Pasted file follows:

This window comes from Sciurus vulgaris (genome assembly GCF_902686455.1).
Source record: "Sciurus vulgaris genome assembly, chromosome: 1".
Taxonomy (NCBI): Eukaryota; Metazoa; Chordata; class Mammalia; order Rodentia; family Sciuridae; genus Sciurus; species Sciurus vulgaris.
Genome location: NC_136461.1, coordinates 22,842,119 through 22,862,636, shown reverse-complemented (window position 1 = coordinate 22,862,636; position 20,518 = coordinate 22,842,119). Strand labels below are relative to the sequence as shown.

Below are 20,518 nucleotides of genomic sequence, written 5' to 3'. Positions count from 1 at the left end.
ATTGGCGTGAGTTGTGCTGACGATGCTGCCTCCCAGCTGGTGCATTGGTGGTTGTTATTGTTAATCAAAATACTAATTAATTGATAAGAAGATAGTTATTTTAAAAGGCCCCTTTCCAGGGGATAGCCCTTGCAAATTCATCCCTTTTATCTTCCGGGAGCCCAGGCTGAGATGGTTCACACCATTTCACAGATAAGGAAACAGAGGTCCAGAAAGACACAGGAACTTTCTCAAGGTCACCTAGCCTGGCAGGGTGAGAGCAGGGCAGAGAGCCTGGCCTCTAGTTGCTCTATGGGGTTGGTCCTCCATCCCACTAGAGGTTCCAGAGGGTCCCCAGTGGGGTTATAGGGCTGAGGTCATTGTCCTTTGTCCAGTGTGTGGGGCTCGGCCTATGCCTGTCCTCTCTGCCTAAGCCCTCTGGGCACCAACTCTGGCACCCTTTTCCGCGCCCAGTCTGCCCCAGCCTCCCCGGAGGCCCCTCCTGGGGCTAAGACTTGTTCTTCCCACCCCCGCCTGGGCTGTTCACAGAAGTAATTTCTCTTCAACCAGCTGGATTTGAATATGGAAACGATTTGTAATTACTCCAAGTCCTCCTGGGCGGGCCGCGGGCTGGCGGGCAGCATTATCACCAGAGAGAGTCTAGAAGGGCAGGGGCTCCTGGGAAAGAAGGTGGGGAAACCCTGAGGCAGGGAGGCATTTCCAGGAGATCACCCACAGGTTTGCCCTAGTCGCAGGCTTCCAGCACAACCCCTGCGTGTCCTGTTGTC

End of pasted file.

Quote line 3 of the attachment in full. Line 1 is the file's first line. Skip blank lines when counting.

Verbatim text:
Taxonomy (NCBI): Eukaryota; Metazoa; Chordata; class Mammalia; order Rodentia; family Sciuridae; genus Sciurus; species Sciurus vulgaris.